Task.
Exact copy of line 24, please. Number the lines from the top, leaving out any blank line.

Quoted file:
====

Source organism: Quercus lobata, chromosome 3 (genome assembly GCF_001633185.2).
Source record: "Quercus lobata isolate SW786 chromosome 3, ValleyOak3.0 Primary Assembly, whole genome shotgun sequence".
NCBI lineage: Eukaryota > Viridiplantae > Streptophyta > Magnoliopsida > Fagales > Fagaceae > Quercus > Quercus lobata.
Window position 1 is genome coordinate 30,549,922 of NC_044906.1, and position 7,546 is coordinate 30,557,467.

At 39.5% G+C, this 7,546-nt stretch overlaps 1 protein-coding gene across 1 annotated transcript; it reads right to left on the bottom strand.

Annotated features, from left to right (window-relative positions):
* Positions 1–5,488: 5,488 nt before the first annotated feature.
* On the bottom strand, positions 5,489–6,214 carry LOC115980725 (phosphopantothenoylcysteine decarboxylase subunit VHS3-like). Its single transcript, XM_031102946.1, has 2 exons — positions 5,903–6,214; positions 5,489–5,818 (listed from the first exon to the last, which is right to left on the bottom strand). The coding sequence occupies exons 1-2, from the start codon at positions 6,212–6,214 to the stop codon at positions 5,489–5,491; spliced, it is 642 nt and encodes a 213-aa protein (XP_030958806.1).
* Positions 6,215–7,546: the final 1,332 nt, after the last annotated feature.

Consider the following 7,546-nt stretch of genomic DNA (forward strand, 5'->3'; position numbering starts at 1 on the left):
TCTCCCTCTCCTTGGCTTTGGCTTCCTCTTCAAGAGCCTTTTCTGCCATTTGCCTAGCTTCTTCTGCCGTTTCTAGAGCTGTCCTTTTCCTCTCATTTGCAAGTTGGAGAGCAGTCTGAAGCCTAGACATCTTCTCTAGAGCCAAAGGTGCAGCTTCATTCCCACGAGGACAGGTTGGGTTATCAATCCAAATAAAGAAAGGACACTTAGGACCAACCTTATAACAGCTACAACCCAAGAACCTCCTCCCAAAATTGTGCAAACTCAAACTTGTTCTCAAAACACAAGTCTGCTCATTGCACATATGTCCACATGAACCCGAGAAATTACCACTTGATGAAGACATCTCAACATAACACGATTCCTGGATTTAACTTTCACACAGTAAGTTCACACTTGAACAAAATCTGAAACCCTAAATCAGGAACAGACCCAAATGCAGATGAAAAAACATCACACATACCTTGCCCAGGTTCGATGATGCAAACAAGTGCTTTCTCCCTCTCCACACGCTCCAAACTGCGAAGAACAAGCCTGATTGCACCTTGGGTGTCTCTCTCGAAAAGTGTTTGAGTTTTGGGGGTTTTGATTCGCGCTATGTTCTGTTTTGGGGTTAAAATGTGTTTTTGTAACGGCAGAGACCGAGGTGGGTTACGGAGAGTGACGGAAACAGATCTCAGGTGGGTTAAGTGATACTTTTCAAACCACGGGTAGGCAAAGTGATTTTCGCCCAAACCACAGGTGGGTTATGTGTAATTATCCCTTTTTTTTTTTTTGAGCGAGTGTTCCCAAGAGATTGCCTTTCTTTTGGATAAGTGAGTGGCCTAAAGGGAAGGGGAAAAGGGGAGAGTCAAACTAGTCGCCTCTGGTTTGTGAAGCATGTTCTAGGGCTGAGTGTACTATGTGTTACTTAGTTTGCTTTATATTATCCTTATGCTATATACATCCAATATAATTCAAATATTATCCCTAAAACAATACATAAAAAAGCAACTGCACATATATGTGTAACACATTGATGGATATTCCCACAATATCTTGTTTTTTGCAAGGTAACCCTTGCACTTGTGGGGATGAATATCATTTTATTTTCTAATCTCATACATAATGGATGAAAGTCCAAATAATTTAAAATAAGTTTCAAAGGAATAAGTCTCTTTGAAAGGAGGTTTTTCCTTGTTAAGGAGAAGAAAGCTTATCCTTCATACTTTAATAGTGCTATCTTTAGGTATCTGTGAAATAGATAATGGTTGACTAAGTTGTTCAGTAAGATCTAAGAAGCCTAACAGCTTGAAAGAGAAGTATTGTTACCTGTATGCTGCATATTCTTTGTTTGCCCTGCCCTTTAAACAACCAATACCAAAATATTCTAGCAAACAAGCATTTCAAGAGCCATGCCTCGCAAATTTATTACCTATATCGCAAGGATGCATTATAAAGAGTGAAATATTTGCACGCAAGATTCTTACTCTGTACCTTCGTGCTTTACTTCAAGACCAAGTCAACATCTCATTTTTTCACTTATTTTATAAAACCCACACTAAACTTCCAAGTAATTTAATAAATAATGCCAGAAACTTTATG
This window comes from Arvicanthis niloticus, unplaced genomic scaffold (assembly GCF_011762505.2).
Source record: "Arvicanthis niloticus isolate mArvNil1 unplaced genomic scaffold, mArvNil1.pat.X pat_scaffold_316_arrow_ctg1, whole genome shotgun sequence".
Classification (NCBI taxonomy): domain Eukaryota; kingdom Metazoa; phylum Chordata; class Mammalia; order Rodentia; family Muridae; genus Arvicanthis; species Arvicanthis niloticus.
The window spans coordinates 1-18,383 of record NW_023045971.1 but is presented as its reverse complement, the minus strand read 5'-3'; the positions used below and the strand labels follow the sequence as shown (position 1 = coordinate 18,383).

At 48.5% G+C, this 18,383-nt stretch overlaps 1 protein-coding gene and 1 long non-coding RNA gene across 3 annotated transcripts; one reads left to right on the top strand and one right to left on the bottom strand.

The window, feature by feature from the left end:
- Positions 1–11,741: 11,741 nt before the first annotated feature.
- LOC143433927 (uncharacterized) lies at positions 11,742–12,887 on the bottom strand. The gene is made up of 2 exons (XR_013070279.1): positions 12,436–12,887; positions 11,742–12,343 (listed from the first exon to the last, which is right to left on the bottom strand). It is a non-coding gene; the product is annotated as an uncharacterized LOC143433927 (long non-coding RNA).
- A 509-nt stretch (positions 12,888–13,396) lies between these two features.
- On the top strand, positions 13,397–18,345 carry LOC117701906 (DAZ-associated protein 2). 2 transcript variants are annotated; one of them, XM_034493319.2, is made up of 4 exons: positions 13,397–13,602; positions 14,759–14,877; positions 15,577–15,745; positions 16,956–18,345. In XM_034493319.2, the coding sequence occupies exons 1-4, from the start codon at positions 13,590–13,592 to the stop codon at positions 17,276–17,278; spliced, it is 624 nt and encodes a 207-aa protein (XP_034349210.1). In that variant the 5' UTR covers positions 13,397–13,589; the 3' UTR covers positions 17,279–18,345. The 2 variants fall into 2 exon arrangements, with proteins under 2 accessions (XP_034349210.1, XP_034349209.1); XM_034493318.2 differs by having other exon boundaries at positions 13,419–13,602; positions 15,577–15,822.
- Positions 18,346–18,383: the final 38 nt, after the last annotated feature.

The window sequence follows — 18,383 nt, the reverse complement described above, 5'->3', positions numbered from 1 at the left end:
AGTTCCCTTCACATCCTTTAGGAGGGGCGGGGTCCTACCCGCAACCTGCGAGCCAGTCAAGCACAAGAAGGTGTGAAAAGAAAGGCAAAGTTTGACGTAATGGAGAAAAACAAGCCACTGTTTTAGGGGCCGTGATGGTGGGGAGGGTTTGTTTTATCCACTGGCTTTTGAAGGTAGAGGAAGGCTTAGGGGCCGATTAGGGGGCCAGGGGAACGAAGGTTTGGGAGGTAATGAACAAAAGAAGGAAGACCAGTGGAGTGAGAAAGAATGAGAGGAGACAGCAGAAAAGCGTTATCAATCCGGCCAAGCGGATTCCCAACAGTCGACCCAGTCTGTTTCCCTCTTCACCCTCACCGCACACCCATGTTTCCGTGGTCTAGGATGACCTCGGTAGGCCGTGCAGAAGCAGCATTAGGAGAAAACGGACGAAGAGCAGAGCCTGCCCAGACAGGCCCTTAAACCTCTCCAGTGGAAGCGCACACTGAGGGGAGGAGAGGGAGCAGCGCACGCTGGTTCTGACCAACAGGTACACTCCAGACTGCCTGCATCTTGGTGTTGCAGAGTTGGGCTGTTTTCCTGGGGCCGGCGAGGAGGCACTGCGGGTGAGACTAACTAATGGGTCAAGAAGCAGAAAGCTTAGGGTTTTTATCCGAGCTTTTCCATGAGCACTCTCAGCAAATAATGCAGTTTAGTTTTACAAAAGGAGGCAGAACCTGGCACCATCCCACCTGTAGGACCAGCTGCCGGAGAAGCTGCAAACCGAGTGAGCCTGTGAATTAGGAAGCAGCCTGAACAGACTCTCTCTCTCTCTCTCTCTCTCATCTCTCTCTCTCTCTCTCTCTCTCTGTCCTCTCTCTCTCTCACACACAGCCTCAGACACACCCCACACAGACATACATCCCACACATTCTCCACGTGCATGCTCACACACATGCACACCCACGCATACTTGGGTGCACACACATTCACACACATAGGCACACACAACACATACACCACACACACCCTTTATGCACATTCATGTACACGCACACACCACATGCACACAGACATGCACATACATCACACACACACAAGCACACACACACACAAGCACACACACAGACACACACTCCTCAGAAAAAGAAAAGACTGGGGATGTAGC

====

AGTTCCCTTCACATCCTTTAGGAGGGGCGGGGTCCTACCCGCAACCTGCGAGCCAGTCAAGCACAAGAAGGTGTGAAAAGAAAGGCAAAGTTTGACGTAATGGAGAAAAACAAGCCACTGTTTTAGGGGCCGTGATGGTGGGGAGGGTTTGTTTTATCCACTGGCTTTTGAAGGTAGAGGAAGGCTTAGGGGCCGATTAGGGGGCCAGGGGAACGAAGGTTTGGGAGGTAATGAACAAAAGAAGGAAGACCAGTGGAGTGAGAAAGAATGAGAGGAGACAGCAGAAAAGCGTTATCAATCCGGCCAAGCGGATTCCCAACAGTCGACCCAGTCTGTTTCCCTCTTCACCCTCACCGCACACCCATGTTTCCGTGGTCTAGGATGACCTCGGTAGGCCGTGCAGAAGCAGCATTAGGAGAAAACGGACGAAGAGCAGAGCCTGCCCAGACAGGCCCTTAAACCTCTCCAGTGGAAGCGCACACTGAGGGGAGGAGAGGGAGCAGCGCACGCTGGTTCTGACCAACAGGTACACTCCAGACTGCCTGCATCTTGGTGTTGCAGAGTTGGGCTGTTTTCCTGGGGCCGGCGAGGAGGCACTGCGGGTGAGACTAACTAATGGGTCAAGAAGCAGAAAGCTTAGGGTTTTTATCCGAGCTTTTCCATGAGCACTCTCAGCAAATAATGCAGTTTAGTTTTACAAAAGGAGGCAGAACCTGGCACCATCCCACCTGTAGGACCAGCTGCCGGAGAAGCTGCAAACCGAGTGAGCCTGTGAATTAGGAAGCAGCCTGAACAGACTCTCTCTCTCTCTCTCTCTCTCATCTCTCTCTCTCTCTCTCTCTCTCTGTCCTCTCTCTCTCTCACACACAGCCTCAGACACACCCCACACAGACATACATCCCACACATTCTCCACGTGCATGCTCACACACATGCACACCCACGCATACTTGGGTGCACACACATTCACACACATAGGCACACACAACACATACACCACACACACCCTTTATGCACATTCATGTACACGCACACACCACATGCACACAGACATGCACATACATCACACACACACAAGCACACACACACACAAGCACACACACAGACACACACTCCTCAGAAAAAGAAAAGACTGGGGATGTAGC